Are you a direct route or a scenic route person?
If you have ever been on a road trip with a group of people different from yourself, you have likely experienced the headaches that can result. Even though you are in agreement on the final destination, they way in which you desire to get there is very different.
Several years ago, I experienced this situation first hand. The direct route individuals preferred to keep to the interstates, stop only when necessary, and get back on the road as quickly as possible. The idea was to get to the final destination as quickly as possible. For the scenic route individuals, the travel was part of the experience. Stopping for a relaxing meal or taking an unplanned detour were not out of the question.
While the trip was still great, these differences did lead to some miscommunication, confusion, and added stress.
It is not uncommon for similar situations to occur within our teams and organizations. While we may be in agreement on the goals that we are pursuing, there is likely a multitude of viable ways to achieve them. If we are not careful, this can result in a very stressful and unproductive situation.
There is in each of us a stream of tendency, whether you choose to call it philosophy or not, which gives coherence and direction to thought and action.1 – Benjamin N. Cardozo
Whether we want to admit it or not, each individual on our team brings their own experiences, thoughts, and desires to the situation. All of these individual differences inform how they will act in a given situation. Our goal as leaders is to develop consistent performance across the team despite these individual differences.
The Compliance/Freedom Spectrum
Many leaders attempt to accomplish this through extreme emphasis on compliance. If we tell our team exactly what they should think and do in every situation, it will guarantee consistent performance.
Unless it doesn’t. In reality, this approach is far more likely to demotivate the individuals involved, leading to high turnover, low morale, and a subversive culture. Constant battles between team members and leadership, blame-based cultures, and a lack of trust are a far more likely outcome of a focus on compliance.
On the opposite end of the spectrum, some leaders provide their organizations with minimal specific direction. Each individual or team is given the freedom to pursue the mission of the organization within basic financial or resource constraints.
This sounds like the ideal situation, in which individuals are free to pursue the mission of the organization in a way that reflects their own personality, values, and beliefs. Unfortunately, there are usually still significant differences in how individuals approach their work that prevents this ideal from being achieved.
One of the most common ways that this becomes evident is in the flavor-of-the-month trend. This is the situation in which new initiatives, projects, or approaches are rolled out to the organization so often that they never gain traction. Eventually, team members adopt the mental attitude of “this too shall pass.” If they just wait long enough the effort will be abandoned and they can move on to the next thing. This allows them to justify minimal effort which then guarantees that the initiative will fail and be abandoned.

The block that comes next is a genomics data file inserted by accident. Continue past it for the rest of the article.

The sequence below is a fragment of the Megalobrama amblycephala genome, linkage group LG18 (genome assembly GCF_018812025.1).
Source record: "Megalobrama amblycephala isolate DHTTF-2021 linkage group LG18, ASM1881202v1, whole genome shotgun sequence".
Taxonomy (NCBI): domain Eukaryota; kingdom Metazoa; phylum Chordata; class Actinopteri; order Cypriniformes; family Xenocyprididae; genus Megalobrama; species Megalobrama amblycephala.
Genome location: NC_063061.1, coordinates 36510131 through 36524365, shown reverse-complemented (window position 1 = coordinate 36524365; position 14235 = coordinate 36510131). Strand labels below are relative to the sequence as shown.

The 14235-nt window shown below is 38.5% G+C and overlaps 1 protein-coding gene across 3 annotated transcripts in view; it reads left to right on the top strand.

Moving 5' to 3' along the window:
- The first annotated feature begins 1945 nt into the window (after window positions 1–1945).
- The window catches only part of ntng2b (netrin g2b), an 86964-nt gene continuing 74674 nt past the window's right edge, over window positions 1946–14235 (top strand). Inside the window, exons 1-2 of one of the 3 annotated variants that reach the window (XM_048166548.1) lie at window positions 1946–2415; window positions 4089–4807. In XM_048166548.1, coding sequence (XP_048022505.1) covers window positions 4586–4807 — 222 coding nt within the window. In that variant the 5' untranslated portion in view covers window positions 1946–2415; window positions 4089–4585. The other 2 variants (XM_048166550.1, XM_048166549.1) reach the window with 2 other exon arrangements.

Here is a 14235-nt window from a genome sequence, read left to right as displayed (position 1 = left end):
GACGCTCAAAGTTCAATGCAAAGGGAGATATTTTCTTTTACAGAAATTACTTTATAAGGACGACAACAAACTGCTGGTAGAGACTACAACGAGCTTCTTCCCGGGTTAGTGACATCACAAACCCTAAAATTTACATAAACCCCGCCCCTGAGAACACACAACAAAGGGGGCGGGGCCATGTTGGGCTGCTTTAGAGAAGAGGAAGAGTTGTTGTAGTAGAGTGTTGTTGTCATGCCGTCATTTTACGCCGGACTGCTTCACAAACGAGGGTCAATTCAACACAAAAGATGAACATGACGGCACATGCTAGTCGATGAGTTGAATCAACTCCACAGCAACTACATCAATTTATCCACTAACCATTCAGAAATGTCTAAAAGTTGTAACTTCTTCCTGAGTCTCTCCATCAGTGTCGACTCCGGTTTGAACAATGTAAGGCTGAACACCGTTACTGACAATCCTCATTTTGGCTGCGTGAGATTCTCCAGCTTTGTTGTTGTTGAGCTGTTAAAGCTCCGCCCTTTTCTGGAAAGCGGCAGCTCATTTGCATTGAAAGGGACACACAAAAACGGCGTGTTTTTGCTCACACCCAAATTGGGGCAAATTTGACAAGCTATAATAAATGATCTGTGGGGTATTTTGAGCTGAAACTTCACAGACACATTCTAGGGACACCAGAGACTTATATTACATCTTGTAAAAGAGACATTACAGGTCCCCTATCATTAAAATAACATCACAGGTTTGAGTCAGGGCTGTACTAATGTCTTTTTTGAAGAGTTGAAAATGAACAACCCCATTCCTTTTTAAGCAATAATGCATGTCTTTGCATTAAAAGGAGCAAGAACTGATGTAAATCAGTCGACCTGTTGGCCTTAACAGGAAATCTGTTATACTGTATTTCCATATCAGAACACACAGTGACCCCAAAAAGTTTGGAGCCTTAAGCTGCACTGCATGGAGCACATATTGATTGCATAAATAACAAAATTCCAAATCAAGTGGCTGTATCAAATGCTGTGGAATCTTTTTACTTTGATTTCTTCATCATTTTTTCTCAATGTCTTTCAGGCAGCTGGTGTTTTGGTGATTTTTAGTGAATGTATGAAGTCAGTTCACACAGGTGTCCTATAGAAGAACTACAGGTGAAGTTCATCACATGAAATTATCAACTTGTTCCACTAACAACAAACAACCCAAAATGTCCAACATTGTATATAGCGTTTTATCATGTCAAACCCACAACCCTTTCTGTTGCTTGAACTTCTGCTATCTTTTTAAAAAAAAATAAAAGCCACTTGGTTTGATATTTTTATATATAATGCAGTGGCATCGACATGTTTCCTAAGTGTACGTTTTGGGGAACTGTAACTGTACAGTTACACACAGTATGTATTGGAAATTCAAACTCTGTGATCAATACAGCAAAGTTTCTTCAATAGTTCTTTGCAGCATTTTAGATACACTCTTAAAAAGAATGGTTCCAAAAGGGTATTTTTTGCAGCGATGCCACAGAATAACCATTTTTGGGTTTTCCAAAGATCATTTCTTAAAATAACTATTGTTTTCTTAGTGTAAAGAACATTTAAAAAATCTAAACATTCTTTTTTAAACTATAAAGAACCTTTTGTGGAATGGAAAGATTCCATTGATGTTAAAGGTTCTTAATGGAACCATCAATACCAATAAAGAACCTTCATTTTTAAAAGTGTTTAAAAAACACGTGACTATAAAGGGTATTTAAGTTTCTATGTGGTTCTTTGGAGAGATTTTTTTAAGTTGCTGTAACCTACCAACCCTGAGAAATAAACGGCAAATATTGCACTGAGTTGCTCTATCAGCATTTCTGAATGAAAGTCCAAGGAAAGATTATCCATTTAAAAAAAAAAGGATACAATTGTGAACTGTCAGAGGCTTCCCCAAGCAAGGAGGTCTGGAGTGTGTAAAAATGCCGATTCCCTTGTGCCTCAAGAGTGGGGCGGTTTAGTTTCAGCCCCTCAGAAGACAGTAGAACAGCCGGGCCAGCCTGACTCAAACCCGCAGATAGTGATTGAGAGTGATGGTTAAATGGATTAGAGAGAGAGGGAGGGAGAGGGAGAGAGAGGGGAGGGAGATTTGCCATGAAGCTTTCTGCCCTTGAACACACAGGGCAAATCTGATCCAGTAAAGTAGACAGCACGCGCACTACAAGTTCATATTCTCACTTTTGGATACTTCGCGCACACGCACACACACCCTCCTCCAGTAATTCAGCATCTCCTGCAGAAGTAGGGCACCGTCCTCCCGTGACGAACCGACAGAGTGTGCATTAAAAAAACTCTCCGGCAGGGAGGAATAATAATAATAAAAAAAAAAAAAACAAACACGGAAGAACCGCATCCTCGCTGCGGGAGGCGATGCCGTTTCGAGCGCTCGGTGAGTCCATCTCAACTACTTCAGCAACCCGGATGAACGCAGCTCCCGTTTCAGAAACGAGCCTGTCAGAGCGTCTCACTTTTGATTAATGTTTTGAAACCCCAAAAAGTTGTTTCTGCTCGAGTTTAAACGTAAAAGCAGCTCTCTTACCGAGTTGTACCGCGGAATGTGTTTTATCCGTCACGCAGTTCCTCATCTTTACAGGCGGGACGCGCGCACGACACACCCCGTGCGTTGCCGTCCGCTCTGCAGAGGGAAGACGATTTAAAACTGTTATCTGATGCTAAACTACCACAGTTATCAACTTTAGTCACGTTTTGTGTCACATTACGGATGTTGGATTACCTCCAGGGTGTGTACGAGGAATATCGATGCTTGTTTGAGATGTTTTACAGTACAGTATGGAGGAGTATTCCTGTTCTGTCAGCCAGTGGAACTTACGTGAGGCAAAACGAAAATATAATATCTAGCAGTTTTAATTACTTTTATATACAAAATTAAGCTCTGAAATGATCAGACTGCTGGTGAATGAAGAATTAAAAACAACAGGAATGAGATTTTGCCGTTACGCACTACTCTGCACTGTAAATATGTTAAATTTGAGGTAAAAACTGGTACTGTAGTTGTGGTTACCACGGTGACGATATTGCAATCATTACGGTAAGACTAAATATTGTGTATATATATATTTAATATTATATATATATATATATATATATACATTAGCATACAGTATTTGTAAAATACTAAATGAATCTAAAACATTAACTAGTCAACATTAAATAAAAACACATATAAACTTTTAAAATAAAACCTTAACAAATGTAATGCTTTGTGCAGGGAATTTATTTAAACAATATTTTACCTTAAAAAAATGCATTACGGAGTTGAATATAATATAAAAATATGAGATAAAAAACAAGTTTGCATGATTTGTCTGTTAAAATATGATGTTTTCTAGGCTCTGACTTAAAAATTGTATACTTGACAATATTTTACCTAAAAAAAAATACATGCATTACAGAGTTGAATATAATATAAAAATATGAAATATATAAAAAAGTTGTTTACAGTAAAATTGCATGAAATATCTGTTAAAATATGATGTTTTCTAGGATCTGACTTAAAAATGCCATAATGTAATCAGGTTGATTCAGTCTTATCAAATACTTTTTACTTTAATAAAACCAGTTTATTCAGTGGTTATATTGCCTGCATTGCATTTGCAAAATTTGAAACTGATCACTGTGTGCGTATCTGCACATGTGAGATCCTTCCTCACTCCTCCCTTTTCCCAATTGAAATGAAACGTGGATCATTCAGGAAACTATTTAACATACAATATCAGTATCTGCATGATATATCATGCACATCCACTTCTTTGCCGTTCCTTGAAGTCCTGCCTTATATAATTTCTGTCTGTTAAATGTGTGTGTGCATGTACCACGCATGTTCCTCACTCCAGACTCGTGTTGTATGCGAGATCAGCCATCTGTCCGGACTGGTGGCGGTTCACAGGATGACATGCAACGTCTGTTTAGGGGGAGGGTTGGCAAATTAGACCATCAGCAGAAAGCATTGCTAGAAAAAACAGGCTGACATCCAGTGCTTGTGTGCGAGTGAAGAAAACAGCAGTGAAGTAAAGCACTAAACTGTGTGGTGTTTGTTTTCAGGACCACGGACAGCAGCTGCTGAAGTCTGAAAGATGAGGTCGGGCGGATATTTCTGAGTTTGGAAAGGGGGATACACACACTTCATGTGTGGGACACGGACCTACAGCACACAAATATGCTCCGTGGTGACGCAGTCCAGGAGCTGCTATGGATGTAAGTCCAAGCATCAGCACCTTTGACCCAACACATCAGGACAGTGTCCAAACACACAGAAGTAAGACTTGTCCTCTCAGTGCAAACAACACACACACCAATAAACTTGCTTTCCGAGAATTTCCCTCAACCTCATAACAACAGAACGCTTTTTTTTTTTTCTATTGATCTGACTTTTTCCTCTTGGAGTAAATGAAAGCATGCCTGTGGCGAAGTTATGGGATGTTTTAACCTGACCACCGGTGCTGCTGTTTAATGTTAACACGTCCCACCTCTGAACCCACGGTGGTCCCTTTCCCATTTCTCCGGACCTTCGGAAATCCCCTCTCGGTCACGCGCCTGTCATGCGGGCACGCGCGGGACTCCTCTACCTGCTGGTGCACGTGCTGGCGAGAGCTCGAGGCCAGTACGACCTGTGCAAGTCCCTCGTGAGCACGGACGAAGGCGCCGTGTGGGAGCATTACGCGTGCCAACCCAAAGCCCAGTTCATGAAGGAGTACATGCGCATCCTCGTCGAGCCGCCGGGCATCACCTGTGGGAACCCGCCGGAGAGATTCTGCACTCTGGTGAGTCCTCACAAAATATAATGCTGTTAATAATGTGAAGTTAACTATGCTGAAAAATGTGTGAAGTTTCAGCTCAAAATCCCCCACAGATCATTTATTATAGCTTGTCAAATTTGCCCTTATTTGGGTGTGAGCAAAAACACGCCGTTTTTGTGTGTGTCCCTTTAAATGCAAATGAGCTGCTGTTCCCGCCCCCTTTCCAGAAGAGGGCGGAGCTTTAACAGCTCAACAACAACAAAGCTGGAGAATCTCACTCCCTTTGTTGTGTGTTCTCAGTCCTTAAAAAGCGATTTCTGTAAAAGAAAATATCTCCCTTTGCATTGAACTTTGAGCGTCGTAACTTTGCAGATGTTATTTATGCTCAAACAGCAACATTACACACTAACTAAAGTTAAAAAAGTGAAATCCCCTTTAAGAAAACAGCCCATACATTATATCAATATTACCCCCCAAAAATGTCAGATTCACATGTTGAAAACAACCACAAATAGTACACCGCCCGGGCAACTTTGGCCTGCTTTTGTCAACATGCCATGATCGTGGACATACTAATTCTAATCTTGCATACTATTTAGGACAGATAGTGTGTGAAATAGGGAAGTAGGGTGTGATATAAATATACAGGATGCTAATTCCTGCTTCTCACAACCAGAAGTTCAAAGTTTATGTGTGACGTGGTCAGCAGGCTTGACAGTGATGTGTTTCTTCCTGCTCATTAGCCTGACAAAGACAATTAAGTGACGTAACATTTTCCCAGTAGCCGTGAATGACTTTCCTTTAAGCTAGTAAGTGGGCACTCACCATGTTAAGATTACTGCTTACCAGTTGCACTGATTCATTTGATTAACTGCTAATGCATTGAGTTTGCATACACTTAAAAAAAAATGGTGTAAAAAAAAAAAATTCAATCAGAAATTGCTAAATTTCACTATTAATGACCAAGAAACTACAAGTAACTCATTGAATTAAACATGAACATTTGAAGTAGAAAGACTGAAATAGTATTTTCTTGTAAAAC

So how does this trend start?
In organizations large enough to have a significant middle management layer, turnover can be a key culprit. Each time a new manager joins a team, they have a desire to put their mark on the group. Many times, this will involve starting a new initiative or program. If managers are turned over at a significant rate, then these programs are not given enough time to fully take root before the next manager is ready to change things again.
A similar situation can occur without any changes in personnel. Many times, leaders are not patient enough for the necessary cultural changes to take place for initiatives to succeed. If leaders are not fully dedicated to the long-term success of their efforts, their impatience will get the best of them and result in too frequent changes of direction.
Is Your Team Balanced?
So, if these two extreme approaches (too much emphasis on compliance or too much freedom) do not result in long-term success, what approach should be used?
The trick is to provide just the right balance of guidance and freedom to allow teams to consistently work together towards common goals without feeling overly constrained by a compliance-based culture. Clearly defining an organizational philosophy is a good first step to remove some of the variation introduced by individual diffences. From there, constant effort is necessary to evaluate the organizational culture and performance to ensure the philosophy is being followed and is effective.
In future posts we will continue to explore the impact of philosophy on organizational culture and performance as well as what practical steps you can take to define and follow your own organizational philosophy. For now, here are a few questions you can ponder regarding your current organizational philosophy:
- Does your organization have a clearly defined mission/vision?
- Do you have a clearly defined approach for pursuing that mission?
- Where is your organization on the compliance/freedom spectrum?
- Do your teams lose effectiveness due to disagreements about how to approach problems?
- Would your organizational culture benefit from more explicitly defining your philosophy?